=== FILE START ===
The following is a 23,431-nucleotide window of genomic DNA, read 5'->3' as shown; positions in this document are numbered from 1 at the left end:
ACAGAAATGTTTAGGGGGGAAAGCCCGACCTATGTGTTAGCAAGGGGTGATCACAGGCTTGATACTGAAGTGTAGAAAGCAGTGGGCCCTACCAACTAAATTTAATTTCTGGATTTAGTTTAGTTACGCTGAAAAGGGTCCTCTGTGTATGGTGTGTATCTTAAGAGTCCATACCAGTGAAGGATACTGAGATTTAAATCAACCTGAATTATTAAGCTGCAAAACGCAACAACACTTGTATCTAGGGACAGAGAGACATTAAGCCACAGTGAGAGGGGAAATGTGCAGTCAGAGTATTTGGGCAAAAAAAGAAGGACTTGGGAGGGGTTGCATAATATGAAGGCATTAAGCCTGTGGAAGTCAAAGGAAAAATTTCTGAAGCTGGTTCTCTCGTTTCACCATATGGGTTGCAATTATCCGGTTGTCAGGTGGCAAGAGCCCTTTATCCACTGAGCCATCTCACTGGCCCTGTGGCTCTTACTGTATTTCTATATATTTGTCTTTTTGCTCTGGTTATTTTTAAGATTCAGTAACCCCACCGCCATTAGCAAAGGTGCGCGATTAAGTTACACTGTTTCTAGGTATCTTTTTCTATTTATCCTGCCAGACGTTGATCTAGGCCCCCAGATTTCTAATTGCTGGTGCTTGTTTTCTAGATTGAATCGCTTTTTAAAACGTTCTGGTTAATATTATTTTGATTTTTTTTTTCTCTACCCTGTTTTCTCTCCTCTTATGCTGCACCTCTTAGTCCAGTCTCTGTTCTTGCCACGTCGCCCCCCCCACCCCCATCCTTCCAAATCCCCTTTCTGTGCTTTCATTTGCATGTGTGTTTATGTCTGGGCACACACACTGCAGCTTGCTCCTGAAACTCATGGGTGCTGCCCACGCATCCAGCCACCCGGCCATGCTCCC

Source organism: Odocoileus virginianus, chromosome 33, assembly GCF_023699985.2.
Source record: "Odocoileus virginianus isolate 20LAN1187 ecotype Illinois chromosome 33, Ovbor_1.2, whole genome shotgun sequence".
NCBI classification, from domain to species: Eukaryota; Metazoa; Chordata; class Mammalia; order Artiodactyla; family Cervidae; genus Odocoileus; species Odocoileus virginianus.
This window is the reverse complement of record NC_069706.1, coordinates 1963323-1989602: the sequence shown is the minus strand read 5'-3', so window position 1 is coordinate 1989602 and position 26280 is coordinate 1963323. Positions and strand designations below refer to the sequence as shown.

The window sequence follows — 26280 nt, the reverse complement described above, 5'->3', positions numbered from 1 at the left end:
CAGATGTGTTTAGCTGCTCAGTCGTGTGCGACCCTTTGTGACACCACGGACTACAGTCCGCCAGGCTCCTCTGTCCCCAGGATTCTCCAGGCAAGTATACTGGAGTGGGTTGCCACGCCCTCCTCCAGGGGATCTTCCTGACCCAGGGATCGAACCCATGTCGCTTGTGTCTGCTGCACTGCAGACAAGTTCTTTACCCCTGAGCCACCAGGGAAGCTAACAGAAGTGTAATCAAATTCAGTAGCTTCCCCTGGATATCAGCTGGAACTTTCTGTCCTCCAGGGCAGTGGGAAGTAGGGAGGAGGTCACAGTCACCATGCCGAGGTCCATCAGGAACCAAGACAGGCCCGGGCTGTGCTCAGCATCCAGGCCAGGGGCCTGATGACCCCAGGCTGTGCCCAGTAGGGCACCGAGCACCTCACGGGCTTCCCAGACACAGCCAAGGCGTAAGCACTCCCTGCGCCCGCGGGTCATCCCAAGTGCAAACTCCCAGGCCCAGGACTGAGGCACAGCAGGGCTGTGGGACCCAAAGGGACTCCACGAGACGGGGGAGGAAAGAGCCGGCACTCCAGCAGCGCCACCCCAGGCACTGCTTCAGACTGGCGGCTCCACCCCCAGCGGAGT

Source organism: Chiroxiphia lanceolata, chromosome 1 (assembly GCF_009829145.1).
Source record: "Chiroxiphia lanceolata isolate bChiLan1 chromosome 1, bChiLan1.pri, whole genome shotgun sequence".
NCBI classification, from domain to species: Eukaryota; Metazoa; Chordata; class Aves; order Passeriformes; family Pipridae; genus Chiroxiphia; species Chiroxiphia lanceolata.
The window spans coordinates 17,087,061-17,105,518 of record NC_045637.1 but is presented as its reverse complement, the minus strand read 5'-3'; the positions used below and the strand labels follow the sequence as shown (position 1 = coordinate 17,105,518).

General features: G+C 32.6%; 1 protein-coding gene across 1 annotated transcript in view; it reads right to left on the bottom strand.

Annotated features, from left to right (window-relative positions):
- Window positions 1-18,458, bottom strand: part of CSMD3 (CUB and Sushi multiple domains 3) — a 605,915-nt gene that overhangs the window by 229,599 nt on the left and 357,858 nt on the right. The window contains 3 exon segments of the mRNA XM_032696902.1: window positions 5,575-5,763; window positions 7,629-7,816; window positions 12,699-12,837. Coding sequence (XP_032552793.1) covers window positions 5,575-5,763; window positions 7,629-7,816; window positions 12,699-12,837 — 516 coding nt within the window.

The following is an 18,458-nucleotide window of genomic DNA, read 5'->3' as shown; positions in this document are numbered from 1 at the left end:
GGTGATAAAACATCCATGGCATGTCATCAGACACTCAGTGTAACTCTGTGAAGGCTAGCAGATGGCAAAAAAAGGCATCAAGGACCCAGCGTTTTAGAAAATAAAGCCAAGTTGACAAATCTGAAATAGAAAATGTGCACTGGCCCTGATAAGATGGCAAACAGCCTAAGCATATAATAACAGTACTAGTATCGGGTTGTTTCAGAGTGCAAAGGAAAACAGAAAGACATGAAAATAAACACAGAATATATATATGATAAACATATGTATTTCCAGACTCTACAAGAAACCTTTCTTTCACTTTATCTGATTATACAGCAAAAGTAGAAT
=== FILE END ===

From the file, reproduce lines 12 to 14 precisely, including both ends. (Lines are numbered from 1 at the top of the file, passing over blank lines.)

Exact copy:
The window spans coordinates 17,087,061-17,105,518 of record NC_045637.1 but is presented as its reverse complement, the minus strand read 5'-3'; the positions used below and the strand labels follow the sequence as shown (position 1 = coordinate 17,105,518).

General features: G+C 32.6%; 1 protein-coding gene across 1 annotated transcript in view; it reads right to left on the bottom strand.

Annotated features, from left to right (window-relative positions):